11/23 George HW Bush called the FBI to put the finger on fellow Young Republican James Parrott. Liar.

The evening of 11/22 Jock Whitney went into his office at the New York Herald Tribune to write an editorial identifying Oswald as a lone psychopath. Liar.

Harriman, Bundy and Bush were Skull & Bones.

Whitney, Harriman and Bush had pads in uber-exclusive Jupiter Island, Florida.

The cover-up was directed by high level WASPs.

Quote:And even if he was lying as you claim he was he would have only been lying about his certainty that there was no Soviet involvement because in actual fact, there wasn't any! And again, there were many, many people in government discounting the possibility of any conspiracy , Soviet or otherwise, without having any more basis for their opinions than Harriman had for his. Were they all conspirators?

At 7pm EST 11/22/63 there was one guy pushing the no-conspiracy story -- McGeorge Bundy.

There was more activity painting Oswald as a Red agent.

Bill Kelly compiled the following:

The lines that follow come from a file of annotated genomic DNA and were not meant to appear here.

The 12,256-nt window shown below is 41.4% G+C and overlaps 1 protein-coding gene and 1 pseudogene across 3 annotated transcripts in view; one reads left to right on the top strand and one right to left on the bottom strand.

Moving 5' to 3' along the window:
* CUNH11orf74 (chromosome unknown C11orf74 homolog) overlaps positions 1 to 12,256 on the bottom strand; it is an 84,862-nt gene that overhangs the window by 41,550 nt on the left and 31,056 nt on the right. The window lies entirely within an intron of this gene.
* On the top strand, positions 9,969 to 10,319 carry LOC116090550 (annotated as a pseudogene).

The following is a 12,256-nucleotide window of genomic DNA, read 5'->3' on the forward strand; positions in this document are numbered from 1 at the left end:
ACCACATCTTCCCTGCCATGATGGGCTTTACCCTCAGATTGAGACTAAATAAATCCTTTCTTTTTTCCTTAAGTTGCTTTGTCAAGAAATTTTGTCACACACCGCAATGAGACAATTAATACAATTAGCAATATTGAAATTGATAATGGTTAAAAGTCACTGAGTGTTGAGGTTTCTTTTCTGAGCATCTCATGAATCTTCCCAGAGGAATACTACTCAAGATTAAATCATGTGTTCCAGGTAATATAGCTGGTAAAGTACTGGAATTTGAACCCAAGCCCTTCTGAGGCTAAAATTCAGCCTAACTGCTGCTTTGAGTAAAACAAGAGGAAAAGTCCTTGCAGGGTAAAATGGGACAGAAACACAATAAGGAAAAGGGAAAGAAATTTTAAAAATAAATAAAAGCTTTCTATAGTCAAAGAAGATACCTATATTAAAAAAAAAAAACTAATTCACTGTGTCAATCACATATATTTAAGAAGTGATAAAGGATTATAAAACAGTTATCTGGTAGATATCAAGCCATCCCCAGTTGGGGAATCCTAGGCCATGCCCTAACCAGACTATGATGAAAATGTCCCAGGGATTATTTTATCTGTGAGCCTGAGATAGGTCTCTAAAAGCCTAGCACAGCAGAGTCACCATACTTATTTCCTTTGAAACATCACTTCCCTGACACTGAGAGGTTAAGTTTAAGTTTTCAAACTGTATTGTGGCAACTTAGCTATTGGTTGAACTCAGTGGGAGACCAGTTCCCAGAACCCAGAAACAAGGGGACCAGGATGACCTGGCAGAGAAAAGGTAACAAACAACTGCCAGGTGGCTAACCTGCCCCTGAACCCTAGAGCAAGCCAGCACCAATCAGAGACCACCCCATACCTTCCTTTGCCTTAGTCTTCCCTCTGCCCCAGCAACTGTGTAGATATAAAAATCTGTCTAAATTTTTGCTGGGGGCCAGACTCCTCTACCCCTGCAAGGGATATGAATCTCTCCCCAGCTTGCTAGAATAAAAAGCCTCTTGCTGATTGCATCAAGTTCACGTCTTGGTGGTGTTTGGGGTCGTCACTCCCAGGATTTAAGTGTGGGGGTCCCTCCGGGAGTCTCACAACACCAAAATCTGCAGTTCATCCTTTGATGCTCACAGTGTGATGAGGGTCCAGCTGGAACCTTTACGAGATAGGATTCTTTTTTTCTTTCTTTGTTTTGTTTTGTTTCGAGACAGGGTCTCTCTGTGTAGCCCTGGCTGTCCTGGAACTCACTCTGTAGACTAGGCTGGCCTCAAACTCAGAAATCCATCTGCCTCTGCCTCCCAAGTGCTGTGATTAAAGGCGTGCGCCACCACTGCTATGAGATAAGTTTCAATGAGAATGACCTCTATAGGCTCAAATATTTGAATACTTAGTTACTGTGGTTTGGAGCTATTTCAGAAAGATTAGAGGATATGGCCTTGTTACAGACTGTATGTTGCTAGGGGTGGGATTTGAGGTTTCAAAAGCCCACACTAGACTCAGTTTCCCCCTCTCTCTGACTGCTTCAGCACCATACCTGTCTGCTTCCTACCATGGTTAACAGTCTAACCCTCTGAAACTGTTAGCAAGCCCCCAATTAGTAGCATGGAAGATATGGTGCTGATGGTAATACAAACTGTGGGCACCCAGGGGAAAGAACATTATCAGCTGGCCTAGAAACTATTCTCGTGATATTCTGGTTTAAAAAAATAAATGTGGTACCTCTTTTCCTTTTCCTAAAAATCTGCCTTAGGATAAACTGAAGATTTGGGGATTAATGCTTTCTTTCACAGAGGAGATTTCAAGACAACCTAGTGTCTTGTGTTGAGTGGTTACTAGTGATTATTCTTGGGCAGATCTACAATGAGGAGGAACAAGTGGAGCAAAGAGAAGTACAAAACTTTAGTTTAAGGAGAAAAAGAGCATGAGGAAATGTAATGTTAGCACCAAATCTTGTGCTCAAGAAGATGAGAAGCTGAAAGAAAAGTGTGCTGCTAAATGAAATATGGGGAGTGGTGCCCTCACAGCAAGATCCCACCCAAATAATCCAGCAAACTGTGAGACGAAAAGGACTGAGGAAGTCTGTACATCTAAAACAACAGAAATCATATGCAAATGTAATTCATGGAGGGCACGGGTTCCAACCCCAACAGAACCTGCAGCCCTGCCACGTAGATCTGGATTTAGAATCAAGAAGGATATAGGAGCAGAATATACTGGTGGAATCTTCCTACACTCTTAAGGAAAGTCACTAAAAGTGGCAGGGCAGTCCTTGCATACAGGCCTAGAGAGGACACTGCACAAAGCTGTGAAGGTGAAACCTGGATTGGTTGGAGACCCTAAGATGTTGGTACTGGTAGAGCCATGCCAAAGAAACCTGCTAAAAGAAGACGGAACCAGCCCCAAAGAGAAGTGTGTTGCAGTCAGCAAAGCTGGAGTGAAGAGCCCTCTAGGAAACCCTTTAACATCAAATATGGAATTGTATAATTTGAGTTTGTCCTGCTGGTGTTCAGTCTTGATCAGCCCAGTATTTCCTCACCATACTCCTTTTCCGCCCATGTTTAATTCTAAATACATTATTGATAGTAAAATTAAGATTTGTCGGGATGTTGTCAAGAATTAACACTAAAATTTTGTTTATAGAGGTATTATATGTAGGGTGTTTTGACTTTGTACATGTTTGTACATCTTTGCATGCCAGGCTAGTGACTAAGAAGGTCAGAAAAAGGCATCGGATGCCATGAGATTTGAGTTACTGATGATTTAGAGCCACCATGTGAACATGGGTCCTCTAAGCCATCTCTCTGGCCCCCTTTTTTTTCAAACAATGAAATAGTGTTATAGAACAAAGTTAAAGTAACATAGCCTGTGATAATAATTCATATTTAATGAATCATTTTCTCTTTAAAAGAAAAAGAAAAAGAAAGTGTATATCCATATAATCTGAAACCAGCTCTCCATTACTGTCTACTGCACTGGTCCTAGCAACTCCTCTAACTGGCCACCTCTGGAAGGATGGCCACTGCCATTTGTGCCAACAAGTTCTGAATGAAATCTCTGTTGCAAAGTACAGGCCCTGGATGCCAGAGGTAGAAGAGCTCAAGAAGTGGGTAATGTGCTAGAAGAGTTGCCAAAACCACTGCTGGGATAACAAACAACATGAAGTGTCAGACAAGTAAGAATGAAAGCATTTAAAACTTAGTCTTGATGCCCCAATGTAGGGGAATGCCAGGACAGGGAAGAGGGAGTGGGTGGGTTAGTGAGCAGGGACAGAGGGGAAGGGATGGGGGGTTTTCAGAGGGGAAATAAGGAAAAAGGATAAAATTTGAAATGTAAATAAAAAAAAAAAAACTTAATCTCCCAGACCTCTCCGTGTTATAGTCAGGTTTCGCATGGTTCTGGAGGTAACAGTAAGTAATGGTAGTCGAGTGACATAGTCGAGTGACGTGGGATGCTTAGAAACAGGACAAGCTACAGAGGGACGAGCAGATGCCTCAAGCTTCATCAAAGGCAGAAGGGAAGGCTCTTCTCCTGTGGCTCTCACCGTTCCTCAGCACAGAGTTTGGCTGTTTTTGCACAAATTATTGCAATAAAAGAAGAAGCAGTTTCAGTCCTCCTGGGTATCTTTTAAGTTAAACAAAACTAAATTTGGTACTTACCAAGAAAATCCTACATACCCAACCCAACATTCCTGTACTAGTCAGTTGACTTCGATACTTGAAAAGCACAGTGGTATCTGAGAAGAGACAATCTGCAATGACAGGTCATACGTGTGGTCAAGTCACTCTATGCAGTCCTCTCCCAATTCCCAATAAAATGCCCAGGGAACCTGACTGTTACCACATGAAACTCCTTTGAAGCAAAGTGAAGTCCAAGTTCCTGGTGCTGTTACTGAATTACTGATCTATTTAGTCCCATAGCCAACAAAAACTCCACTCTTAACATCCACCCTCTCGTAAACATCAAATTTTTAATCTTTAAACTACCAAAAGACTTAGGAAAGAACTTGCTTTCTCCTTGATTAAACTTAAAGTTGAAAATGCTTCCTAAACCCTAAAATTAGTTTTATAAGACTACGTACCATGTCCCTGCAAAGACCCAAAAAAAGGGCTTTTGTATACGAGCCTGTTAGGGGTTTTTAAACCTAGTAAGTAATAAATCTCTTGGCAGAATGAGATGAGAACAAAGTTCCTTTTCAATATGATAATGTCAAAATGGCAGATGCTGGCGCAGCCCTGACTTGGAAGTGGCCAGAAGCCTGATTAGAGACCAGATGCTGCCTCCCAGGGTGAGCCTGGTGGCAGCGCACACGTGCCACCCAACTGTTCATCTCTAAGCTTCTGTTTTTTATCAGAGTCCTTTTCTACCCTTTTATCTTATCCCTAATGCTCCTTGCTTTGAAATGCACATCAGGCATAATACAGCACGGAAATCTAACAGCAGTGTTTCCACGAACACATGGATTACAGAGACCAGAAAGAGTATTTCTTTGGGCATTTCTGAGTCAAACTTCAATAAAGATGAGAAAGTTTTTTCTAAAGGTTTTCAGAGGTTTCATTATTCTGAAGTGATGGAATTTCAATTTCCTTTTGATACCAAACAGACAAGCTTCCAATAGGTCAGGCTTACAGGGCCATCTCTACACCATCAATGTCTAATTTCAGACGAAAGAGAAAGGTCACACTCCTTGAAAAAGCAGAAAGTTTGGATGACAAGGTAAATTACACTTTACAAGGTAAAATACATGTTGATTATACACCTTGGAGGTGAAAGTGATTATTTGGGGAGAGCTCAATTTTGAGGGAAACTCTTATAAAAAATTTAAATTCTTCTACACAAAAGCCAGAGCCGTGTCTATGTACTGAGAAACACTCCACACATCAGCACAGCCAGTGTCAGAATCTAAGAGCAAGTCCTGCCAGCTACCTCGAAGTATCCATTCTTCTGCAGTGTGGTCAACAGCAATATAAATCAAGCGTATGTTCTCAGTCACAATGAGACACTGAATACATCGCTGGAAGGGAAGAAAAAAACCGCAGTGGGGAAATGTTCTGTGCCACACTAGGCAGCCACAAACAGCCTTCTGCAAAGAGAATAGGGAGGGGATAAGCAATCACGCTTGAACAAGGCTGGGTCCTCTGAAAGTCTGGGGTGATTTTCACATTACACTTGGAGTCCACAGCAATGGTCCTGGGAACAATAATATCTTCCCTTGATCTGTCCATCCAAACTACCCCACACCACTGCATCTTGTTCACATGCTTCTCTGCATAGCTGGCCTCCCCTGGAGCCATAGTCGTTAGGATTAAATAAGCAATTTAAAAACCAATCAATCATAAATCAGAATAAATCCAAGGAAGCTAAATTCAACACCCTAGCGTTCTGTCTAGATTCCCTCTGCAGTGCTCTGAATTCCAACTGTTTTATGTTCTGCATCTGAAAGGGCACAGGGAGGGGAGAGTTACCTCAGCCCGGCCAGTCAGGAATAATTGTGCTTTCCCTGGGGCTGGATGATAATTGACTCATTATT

Quote:6)Julio Fernandez, one of three anti-Castro Cubans whose boat was financially supported by Clair Booth Luce, called Luce, wife of the publisher of Time-Life on the evening of the assassination to report information on Oswald's activities in New Orleans. Fernandez, a former Cuban publisher, was married to an attorney who worked for Catholic Welfare Services in Miami.

7)In Miami, shortly after the assassination, Dr. Jose Ignorzio, the chief of clinical psychology for the Catholic Welfare Services, contacted the White House to inform the new administration that Oswald had met directly with Cuban ambassador Armas in Mexico.



8)In Mexico City, David Atlee Philips of the CIA debriefed a Nicaraguan intelligence officer, code named "D," who claimed to have seen Oswald take money from a Cuban at the Cuban embassy. [see: Alvarado Story]



10)Brothers Jerry and James Buchanan, CIA propaganda assets, began promoting the Castro-did-it theme immediately. According to Donald Freed and Jeff Cohen (in Liberation Magazine), the source of the Buchanan's tales was the leader of the CIA supported International Anti-Communist Brigade (IAB). "Back in Miami," they wrote, "a high powered propaganda machine was cranking out stories that Oswald was a Cuban agent…" Sturgis is quoted in the Pampara Beach Sun-Sentinel as saying that Oswald had talked with Cuban G-2 agents and fracassed with IAB members in Miami in 1962.
None of this proves Harriman-dunnit, but it does make him a Person of Interest deserving closer scrutiny.
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#20
Who's assassination are we talking about? Howdy Doody's?